The “catastrophic decline of the Mainline Protestant churches that had once been central institutions in [American] public life” is far and away the most important development of the last fifty years.  So argues Joseph Bottum in his thoughtful new book, An Anxious Age

Other sociologists, working from materialistic assumptions, have noted the decay of civic virtue and social capital, but Bottum, using the insights of Max Weber and Alexis de Tocqueville, focuses his attention on the cause of the rot.  Protestantism gave America “social unity and cultural definition that did not derive entirely from political arrangements and economic relations.”  This unity and definition provided a common vocabulary with which to navigate secular spheres. 

Bottum uses the image of a stool to envisage the American experiment, with democracy, capitalism and Protestantism as the three legs.  Without the support provided by the Protestant churches, democracy and capitalism—that is, our political and economic arrangements—must bear more weight. 

The effects can be seen everywhere.  One example on which Bottum comments is the degraded form of our national discourse.  Without the framework provided by Protestantism, we can no longer make “rhetorical distinction between absolute wickedness and the people with whom we disagree.”  Our political opponents aren't merely wrong; they are evil.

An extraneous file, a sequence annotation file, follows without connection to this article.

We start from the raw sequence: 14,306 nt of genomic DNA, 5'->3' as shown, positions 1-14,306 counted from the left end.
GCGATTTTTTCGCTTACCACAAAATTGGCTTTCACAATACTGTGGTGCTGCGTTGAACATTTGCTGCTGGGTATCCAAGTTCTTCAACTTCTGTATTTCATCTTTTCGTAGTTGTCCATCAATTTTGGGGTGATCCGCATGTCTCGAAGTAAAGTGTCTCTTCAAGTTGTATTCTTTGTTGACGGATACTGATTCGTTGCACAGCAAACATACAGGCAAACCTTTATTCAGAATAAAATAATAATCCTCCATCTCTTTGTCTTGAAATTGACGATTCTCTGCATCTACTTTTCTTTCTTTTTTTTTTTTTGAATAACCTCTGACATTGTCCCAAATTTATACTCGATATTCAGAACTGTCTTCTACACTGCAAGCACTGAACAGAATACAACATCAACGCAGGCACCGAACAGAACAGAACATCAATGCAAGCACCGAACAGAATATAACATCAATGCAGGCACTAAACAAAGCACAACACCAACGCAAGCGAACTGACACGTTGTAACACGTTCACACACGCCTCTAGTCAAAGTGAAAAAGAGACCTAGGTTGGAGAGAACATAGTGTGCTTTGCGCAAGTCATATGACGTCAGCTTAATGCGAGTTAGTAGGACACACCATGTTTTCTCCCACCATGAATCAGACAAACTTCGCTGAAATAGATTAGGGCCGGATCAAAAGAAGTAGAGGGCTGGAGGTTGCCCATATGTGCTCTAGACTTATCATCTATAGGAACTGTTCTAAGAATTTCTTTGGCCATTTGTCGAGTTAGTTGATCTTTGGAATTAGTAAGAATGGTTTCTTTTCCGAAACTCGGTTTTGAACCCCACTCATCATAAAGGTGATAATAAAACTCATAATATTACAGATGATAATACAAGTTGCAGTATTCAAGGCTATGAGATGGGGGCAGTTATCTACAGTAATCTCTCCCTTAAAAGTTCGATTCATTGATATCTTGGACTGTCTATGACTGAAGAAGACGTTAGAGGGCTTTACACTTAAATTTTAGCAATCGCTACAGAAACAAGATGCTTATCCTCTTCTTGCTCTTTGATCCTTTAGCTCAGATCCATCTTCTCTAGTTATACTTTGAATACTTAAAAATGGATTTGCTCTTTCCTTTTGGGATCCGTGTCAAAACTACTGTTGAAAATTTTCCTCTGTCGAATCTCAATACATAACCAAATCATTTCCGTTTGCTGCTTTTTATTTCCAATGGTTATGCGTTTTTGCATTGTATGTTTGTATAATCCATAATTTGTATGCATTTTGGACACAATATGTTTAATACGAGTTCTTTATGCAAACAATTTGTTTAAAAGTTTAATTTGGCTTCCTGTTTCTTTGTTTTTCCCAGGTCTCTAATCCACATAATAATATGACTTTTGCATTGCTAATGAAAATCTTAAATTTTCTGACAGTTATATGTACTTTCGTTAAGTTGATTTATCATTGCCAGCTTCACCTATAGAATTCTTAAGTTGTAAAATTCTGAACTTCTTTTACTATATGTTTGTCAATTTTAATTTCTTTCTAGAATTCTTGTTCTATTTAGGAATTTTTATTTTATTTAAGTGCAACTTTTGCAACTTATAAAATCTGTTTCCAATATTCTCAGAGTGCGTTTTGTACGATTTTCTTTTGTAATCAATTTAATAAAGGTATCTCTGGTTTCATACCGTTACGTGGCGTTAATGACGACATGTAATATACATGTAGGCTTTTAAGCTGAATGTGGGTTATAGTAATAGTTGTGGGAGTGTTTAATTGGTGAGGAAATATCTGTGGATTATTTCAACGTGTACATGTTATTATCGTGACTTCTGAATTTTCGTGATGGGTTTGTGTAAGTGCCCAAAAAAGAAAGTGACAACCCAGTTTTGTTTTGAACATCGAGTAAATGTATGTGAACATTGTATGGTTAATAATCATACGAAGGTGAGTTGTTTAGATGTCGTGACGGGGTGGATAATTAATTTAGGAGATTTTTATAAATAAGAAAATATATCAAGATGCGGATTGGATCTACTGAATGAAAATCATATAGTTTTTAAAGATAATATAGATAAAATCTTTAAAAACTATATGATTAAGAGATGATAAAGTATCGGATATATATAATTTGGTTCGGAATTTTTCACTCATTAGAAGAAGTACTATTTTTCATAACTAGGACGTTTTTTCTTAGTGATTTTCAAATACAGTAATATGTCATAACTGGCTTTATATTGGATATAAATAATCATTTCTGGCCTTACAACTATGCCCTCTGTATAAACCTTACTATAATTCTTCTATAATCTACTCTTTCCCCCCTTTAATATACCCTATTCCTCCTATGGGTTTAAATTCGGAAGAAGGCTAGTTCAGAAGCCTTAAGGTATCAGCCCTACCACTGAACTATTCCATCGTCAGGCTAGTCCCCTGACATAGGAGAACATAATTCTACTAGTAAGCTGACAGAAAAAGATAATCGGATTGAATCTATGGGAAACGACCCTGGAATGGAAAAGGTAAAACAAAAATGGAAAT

This tendency is typified by a particular group of post-Protestants, whom Bottum dubs the Poster Children.  They belong to Flannery O'Connor's Holy Church of Christ Without Christ, which worships no God and preaches a sort of “Christian morality without the tommyrot,” to quote John Humphrey.  Above all, its adherents believe themselves to be morally superior—not merely elite, but elect.  In the process, they have also transferred “the moral center of human worry about the body away from sex and unto food.”  Drinking soda and eating meat are venial sins, with smoking and obesity warranting the post-Christian equivalent of damnation.

In the second half of the book, Bottum traces the history of Catholicism in American during the decline of Protestantism.  Catholicism was always seen as something foreign—which, in a sense, it was.  This gave rise to American anti-Catholic sentiment.  But the same forces that undermined Protestantism also swept away a good deal of the bias against the Church of Rome, as evidenced by the election of John F. Kennedy in 1960.

Catholicism found itself trying to occupy the space left by Protestantism.  It failed to serve as a replacement for a variety of reasons, ranging from the tumult of Vatican II to the priest sex abuse scandals.  There's no indication that the author regards this failure as inevitable, as indeed it may not have been.  But if the language of Catholicism was too irregular, too alien, to serve as an adequate substitute in a Protestant country, what hope is there in one that is post-Protestant?

Moreover, the Swallows of Capistrano—Bottum's name for American Catholics—have been scattered.  He hypothesizes hopefully that they may soon return to play a larger role in American culture.  And his book ends by noting that these Swallows and his Poster Children might well get along because of “the middle-class etiquette, the good manners of niceness” that they share.  This is, well, tommyrot.  Our books must conclude with just this sort of boilerplate.  First problem, then solution—no matter how insufficient.